Corey Seager is powering up for his first Gold Glove
The Dodgers shortstop took himself to a whole new level this postseason. After having a bad couple of years, Corey Seager has returned with a strong statement with his gloves and especially, with his bat.
He missed the entire 2018 World Series for his Tommy John surgery and played at a much-reduced level for his elbow breaking in 2017. After his dynamic debut, Corey somehow receded from the spotlight. But now he is back in the spotlight, so much so that he just set a new record with his bat. Does it increase his chances at the Gold Glove? Let’s see.
Before his injury, Seager had already established himself as one of the top young players in MLB. Winning the NL Rookie of the year in 2016, Seager was considered as the best hitter on a division winner. Yet, after his injury in 2018 when he missed almost the entire season, it seemed Corey had taken a step back from what he used to be. Compared to his Dodgers teammates like Cody Bellinger and slugger Max Muncy, Corey seemed bleak. He began his 2019 season hitting seventh in the Dodgers’ lineup. That was quite a fall for him of course.
If you fast forward to 2020, Corey is now second in the Los Angeles Dodgers’ order and is among their most productive hitter now. And after their postseason Game 2 against the Rays, Corey now owns the record for most home runs in a single postseason by a shortstop. He entered Game 2 on Wednesday with six homers and after adding another one to that total, Corey set a new postseason record. Previously, Houston Astros slugger Carlos Correa was tied with him, who also hit six homers this year before his team got knocked out by the Rays. The new top 4 for the most postseason home runs are:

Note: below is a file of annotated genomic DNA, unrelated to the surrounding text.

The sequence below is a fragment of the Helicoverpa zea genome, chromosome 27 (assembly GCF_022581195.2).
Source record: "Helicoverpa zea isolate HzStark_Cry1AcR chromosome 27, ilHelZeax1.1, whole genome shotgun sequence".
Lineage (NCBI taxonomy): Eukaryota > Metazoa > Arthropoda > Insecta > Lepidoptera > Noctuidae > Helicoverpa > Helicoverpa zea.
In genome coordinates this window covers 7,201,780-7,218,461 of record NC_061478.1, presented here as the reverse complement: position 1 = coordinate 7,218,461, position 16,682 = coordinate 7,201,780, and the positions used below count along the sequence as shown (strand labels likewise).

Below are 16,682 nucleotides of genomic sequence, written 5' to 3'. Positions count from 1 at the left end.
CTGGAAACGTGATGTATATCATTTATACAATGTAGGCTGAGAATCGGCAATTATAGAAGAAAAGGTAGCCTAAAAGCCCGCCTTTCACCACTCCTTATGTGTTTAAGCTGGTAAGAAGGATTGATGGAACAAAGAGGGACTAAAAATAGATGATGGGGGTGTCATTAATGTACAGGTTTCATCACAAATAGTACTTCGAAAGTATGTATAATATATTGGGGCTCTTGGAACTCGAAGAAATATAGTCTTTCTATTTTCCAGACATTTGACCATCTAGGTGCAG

- Corey Seager: 7 (2020)
- Carlos Correa: 6 (2020)
- Rich Aurilia: 6 (2002)
- Carlos Correa: 5 (2017)
Corey is now only one home run away from tying for the spot of most home runs ever in a single postseason by any player. His record-setting home run on Game 2 against the Rays was the 10th in Corey Seager’s career in the postseason. This puts him in the second spot of all time in Dodgers’ history of most postseason home runs, putting him behind Duke Snider. Corey now ties with Justin Turner and Steve Garvey for the second spot in Dodgers’ history.
Another interesting trivia is that Seager now holds the all-time record for home runs hit at Globe Life Field — the Texas Rangers’ home ballpark.
Corey explained his comeback simply as a matter of physical strength. According to him, it took him some time to fully regain his physical strength after the injury. And everything seemed perfect for him to win his first Gold Glove.
Corey’s shot at the Gold Glove
After a flying season, it was only natural that everybody assumed Corey had a real shot at the Gold Glove this year. But sadly, as the Gold Glove Finalists list was tweeted by Rawlings on Thursday, Corey was not among the finalists. The three finalists for the 2020 Gold Glove are Javier Báez of Cubs, Miguel Rojas of Marlins, and Dansby Swanson of Braves. So it seems like Corey will have to wait for a while for his Gold Glove.
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